If you’re an expert at content creation, well then, writing a book might be your jam. Otherwise, I suggest you find an expert, who will make writing your book her full time job.
Second, two heads are way better than one. There are certain hazards that come with being an expert and writing a book about your expertise. One of those hazards is writing a book for yourself (and a handful of other experts). You’re likely too close to the material to do your great idea justice. That’s where the right writing partner can do wonders.
In addition, without the burden of writing, you’re free to chase your ideas without a filter as far as they will take you. A magical thing happens when you work closely with another human being to get your ideas out of your head. Without realizing it, you’re actually teaching that other person and as we know, teaching is one of the best ways to verify our own knowledge. It’s like brainstorming on steroids!
I’ve seen clients figure out — through the ghostwriting process — their core marketing messages, branding, online course ideas, even how to show up for their clients and for themselves.
Third, the whole point of writing a book is getting your ideas out there. The point isn’t that you have jumped through some hoop that makes your ego feel special. The point isn’t that you’ve proven you’re an amazing writer (you aren’t trying to prove this, are you?). The point is that your ideas have reached the minds of your readers and sparked in them a transformation.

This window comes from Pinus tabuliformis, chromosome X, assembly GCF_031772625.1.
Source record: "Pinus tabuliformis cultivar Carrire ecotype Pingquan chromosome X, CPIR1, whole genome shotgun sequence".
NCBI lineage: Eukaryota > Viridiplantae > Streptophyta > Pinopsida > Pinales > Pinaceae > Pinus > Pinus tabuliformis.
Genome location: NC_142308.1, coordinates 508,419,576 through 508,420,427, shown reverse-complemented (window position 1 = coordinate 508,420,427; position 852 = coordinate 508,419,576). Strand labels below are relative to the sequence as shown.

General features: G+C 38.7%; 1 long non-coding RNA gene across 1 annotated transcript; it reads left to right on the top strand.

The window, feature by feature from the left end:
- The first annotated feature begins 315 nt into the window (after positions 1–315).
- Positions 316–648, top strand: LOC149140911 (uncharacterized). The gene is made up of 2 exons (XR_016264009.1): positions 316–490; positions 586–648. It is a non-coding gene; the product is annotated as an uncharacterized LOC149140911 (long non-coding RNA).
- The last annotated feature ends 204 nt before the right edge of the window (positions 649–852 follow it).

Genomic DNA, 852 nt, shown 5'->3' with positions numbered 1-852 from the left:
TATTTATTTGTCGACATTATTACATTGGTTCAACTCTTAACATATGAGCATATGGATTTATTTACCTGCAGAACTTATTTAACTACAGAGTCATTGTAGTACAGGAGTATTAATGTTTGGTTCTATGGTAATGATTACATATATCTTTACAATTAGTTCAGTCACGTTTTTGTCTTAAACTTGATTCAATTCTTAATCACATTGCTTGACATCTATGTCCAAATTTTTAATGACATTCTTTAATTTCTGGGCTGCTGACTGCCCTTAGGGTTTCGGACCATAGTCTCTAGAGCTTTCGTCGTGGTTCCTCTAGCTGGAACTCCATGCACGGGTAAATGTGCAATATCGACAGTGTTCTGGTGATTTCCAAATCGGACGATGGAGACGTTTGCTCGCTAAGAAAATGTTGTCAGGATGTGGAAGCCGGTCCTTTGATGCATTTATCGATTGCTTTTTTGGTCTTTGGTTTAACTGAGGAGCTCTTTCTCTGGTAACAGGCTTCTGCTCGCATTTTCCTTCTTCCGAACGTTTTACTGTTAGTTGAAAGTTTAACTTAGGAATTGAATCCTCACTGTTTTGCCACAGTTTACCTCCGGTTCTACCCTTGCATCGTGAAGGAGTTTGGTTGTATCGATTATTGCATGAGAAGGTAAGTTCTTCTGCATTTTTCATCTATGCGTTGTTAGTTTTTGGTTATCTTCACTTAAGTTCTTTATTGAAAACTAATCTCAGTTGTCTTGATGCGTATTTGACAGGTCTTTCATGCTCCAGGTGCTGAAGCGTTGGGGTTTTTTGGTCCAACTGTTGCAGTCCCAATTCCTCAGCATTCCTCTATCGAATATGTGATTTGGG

Now, there are a lot of ways to get your ideas out there. You can hire a ghostwriter, like me, to write your book (my process takes 16 weeks). Or if your budget doesn’t allow you to invest in a ghostwriter (yet), you could share your ideas through your blog, in e-books, in PDFs, or via social media. You have so many options besides knocking your head against your keyboard (I don’t recommend this).
Your book should make you feel like an expert
Yes, I’m biased, but here’s what I know: Your book should make you feel like an expert, but you don’t need to write the thing to feel like an expert.
If, however, the mere thought of working with a ghostwriter makes you worry about accusations of fraud, I invite you to look more deeply into that judgment. What is the underlying belief? Are you worried about others seeing you as a fraud? Do you look down on others who have used a ghostwriter? Are you worried that your book won’t sound like you or that you might not know what’s in your own book?
These are more mindset challenges. I can promise you that if you find a ghostwriter offering a collaborative process, like mine, not only will your book sound like you, you will take full ownership over your book. This is one of my goals for all my clients. I want you involved every step of the way. I insist on it.
Maybe it’s an unpopular opinion, but not everyone should write a book. In fact, I’d take it one step further and say no one should write their own business book.
When you’re ready to feel like an expert and stop banging your head on your keyboard, let’s chat!